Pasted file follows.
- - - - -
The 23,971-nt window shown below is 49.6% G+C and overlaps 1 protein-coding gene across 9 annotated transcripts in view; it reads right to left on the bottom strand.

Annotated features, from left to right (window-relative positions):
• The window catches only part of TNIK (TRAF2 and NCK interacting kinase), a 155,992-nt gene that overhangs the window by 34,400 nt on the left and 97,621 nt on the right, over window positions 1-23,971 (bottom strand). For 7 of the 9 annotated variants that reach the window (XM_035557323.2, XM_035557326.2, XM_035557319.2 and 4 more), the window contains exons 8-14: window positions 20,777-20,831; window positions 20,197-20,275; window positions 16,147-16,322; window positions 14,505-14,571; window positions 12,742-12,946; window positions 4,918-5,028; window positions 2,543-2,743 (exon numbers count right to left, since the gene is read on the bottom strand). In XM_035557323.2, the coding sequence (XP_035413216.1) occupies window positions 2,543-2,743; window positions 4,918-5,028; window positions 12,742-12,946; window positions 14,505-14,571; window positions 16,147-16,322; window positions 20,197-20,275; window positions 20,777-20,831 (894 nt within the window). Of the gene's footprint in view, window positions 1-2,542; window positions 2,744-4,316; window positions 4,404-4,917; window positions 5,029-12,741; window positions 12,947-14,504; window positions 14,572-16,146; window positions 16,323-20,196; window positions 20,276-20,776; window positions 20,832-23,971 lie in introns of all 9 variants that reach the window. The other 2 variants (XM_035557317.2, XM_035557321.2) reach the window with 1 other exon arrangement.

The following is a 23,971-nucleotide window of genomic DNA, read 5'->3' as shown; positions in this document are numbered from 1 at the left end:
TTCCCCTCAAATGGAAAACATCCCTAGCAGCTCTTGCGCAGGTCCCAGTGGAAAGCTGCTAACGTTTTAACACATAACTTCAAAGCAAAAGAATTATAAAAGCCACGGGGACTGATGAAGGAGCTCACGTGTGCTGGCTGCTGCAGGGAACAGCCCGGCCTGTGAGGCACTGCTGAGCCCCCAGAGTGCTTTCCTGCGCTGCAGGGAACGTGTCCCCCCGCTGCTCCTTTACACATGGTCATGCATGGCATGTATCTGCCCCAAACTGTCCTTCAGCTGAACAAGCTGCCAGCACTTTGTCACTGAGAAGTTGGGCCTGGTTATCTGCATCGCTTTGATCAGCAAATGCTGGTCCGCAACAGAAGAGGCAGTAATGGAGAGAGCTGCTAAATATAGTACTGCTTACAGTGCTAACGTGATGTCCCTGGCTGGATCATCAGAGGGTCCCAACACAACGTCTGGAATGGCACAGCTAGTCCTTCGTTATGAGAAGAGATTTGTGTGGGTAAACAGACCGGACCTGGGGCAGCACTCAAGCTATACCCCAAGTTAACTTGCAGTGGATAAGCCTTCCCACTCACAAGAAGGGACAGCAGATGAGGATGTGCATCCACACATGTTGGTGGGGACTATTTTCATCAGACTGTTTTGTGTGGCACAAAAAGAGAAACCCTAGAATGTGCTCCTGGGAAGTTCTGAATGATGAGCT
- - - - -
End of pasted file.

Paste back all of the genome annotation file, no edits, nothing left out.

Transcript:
The 23,971-nt window shown below is 49.6% G+C and overlaps 1 protein-coding gene across 9 annotated transcripts in view; it reads right to left on the bottom strand.

Annotated features, from left to right (window-relative positions):
• The window catches only part of TNIK (TRAF2 and NCK interacting kinase), a 155,992-nt gene that overhangs the window by 34,400 nt on the left and 97,621 nt on the right, over window positions 1-23,971 (bottom strand). For 7 of the 9 annotated variants that reach the window (XM_035557323.2, XM_035557326.2, XM_035557319.2 and 4 more), the window contains exons 8-14: window positions 20,777-20,831; window positions 20,197-20,275; window positions 16,147-16,322; window positions 14,505-14,571; window positions 12,742-12,946; window positions 4,918-5,028; window positions 2,543-2,743 (exon numbers count right to left, since the gene is read on the bottom strand). In XM_035557323.2, the coding sequence (XP_035413216.1) occupies window positions 2,543-2,743; window positions 4,918-5,028; window positions 12,742-12,946; window positions 14,505-14,571; window positions 16,147-16,322; window positions 20,197-20,275; window positions 20,777-20,831 (894 nt within the window). Of the gene's footprint in view, window positions 1-2,542; window positions 2,744-4,316; window positions 4,404-4,917; window positions 5,029-12,741; window positions 12,947-14,504; window positions 14,572-16,146; window positions 16,323-20,196; window positions 20,276-20,776; window positions 20,832-23,971 lie in introns of all 9 variants that reach the window. The other 2 variants (XM_035557317.2, XM_035557321.2) reach the window with 1 other exon arrangement.

The following is a 23,971-nucleotide window of genomic DNA, read 5'->3' as shown; positions in this document are numbered from 1 at the left end:
TTCCCCTCAAATGGAAAACATCCCTAGCAGCTCTTGCGCAGGTCCCAGTGGAAAGCTGCTAACGTTTTAACACATAACTTCAAAGCAAAAGAATTATAAAAGCCACGGGGACTGATGAAGGAGCTCACGTGTGCTGGCTGCTGCAGGGAACAGCCCGGCCTGTGAGGCACTGCTGAGCCCCCAGAGTGCTTTCCTGCGCTGCAGGGAACGTGTCCCCCCGCTGCTCCTTTACACATGGTCATGCATGGCATGTATCTGCCCCAAACTGTCCTTCAGCTGAACAAGCTGCCAGCACTTTGTCACTGAGAAGTTGGGCCTGGTTATCTGCATCGCTTTGATCAGCAAATGCTGGTCCGCAACAGAAGAGGCAGTAATGGAGAGAGCTGCTAAATATAGTACTGCTTACAGTGCTAACGTGATGTCCCTGGCTGGATCATCAGAGGGTCCCAACACAACGTCTGGAATGGCACAGCTAGTCCTTCGTTATGAGAAGAGATTTGTGTGGGTAAACAGACCGGACCTGGGGCAGCACTCAAGCTATACCCCAAGTTAACTTGCAGTGGATAAGCCTTCCCACTCACAAGAAGGGACAGCAGATGAGGATGTGCATCCACACATGTTGGTGGGGACTATTTTCATCAGACTGTTTTGTGTGGCACAAAAAGAGAAACCCTAGAATGTGCTCCTGGGAAGTTCTGAATGATGAGCT